USTAR SBIR-STTR Assistance Center – Matching Innovation With Investment
Smart people are thinking up innovative technology-based concepts every day. That’s the easy part. Securing funding to develop an idea is where it gets hard. Luckily for Utah small businesses, there’s help to make your idea more competitive.
The Federal Government’s Small Business Innovation Research (SBIR) and Small Business Technology Transfer (STTR) grant programs are specifically designed for small entrepreneurial technology-driven enterprises. The grants are a source of non-equity funding for emerging business to provide research and development. In total the SBIR-STTR programs offer more than $2.6 billion annually to support the development of technology by small businesses across the United States.
Vying for these funds can be an intense, complex process that is daunting for boot-strapping young companies as well as the more established technology business.
To address this need, the Utah Science Technology and Research Initiative (USTAR) opened the SBIR-STTR Assistance Center (SSAC) in cooperation with and located at Salt Lake Community College-Miller Campus in Sandy. The SSAC is Utah’s source for information and assistance in preparing and submitting SBIR-STTR applications.
And as Since the SSAC began in 2008, the center has helped more than 100 Utah businesses and innovators and brought more than $4.7 million to the state in federal grants. Mary Cardon, manager of the SSAC said, “The SBIR-STTR grant process is a competitive and very time consuming process. At the SSAC we try to make this process as smooth and simple as we can for small for-profit companies that have innovative technology-based ideas.”
USTAR’s SSAC application success rate is 25 percent, which is considerably higher than the 16.6 percent national average. Winning a Phase I SBIR or STTR grant to prove the feasibility and technical merit of a business concept or technology means the applying company can secure up to $150,000. With a successful Phase I, companies can move to a Phase II grant where over 2 years prototypes are developed with $1 million in non-equity position dollars.
Doug Turnquist, CEO of Thermimage, Inc., a Utah company that has developed a noninvasive, painless and less costly way to measure temperature deep within body tissue, successfully won a Phase I SBIR grant from the National Institute of Health with the help of USTAR’s SSAC.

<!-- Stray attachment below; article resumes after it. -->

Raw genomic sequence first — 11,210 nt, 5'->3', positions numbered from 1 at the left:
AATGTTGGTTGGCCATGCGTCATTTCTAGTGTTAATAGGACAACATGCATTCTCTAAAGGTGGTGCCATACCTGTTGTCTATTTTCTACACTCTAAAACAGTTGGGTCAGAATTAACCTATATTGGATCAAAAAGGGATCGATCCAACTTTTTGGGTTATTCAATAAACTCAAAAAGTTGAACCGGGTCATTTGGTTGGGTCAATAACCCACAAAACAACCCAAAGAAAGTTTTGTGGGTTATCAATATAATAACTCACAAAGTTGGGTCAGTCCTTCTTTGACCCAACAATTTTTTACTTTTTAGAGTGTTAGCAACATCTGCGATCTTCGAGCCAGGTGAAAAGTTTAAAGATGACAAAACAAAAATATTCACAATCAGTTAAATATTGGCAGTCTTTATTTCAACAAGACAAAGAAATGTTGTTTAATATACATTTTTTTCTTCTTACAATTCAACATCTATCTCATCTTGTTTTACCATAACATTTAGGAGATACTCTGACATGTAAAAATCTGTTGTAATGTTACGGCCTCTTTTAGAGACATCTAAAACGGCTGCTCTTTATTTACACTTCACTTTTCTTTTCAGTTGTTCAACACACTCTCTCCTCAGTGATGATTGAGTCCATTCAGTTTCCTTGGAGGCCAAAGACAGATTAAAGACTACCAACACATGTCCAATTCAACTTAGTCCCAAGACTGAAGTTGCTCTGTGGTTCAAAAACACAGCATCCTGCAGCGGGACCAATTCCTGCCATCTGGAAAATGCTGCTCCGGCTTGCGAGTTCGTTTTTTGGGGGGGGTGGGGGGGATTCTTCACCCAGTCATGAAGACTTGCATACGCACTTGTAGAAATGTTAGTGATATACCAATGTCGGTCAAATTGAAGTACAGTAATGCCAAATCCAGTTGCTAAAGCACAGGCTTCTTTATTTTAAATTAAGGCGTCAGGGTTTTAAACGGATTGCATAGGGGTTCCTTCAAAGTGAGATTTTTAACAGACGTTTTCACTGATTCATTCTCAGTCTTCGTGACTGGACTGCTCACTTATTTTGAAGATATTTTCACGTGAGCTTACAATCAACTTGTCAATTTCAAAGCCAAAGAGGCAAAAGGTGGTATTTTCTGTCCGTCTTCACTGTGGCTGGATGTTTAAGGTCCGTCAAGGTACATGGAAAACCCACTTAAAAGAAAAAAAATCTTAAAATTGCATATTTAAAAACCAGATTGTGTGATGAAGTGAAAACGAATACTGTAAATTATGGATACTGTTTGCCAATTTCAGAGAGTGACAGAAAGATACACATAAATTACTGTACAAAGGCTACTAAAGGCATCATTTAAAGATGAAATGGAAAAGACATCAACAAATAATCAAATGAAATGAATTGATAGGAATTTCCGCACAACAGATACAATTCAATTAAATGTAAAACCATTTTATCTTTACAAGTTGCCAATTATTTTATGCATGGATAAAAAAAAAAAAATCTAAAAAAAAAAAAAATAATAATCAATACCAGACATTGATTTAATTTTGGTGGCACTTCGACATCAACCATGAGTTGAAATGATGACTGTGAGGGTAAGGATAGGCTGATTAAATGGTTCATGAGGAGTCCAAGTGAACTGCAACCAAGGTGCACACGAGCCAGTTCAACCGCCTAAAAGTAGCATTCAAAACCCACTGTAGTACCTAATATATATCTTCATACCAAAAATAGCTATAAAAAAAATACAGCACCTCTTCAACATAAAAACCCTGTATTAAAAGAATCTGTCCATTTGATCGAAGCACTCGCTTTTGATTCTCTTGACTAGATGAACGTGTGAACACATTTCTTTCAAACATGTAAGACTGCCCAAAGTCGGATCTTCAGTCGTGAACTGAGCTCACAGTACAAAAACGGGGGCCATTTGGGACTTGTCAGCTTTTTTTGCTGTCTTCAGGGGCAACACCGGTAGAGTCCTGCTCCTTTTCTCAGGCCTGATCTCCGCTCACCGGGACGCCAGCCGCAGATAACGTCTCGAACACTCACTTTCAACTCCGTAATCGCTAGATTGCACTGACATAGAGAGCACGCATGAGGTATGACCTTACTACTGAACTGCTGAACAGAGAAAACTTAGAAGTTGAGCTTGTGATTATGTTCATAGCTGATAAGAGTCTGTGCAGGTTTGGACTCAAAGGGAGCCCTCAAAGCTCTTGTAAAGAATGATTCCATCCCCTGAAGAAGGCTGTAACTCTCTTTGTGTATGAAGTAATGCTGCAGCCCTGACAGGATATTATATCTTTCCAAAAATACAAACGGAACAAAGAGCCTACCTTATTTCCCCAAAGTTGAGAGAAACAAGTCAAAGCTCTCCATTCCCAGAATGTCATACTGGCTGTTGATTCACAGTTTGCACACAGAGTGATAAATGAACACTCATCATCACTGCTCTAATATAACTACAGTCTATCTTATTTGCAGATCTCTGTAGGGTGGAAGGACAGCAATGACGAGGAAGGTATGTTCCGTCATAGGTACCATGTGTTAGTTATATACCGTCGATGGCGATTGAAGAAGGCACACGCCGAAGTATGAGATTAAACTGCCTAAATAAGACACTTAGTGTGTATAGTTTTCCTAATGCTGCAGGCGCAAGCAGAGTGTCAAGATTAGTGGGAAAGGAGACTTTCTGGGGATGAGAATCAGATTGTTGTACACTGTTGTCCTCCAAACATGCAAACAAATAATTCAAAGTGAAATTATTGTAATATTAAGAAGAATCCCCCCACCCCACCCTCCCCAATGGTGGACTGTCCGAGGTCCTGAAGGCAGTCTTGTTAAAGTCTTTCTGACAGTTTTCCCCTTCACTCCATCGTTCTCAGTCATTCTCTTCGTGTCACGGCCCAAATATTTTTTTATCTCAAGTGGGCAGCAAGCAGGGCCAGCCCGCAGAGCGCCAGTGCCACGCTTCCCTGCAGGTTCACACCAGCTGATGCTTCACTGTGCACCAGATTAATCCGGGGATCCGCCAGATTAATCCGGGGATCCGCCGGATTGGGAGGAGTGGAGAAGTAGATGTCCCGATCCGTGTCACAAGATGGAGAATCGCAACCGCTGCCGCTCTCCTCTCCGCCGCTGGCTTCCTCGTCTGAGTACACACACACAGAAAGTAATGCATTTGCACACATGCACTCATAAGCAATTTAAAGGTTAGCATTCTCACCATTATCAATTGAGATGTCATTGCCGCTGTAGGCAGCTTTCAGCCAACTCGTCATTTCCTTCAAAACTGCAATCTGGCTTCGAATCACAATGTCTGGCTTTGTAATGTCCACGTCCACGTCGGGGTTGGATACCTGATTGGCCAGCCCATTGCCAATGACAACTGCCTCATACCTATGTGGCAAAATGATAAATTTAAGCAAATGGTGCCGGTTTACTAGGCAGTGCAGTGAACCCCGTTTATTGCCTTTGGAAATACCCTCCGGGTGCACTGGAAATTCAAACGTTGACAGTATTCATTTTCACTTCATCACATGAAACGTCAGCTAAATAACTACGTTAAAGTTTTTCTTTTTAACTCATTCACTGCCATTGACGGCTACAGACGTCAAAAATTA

Turquistsaid, “The experience and professionalism of the entire SBIR-STTR team can’t be understated and is a valuable resource provided by the State of Utah in support of young companies.”In addition to the SBIR and STTR programs, SSAC has been awarded two grants from the Federal and State Technology (FAST) partnership program. This program is designed to stimulate economic development among small high-technology businesses. The FAST grants places a particular emphasis on helping socially and economically disadvantaged firms compete in the SBIR-STTR programs.
“The FAST grant program is specifically geared to help states in assisting small businesses with the SBIR-STTR grant program,” Cardon said. “This program provides dollars to allow regional outreach and effectiveness. We are thrilled to have received our second award of $80,000 this year.”
For those who have questions about whether their business or technology idea or concept qualifies for a SBIR-STTR grant, the SSAC has set up an easy, interactive questionnaire and informational tutorials “Is SBIR-STTR For You?” on their website Cardon said. She encourages those interested to visit www.innovationutah.com/sbir/training to get started with the process.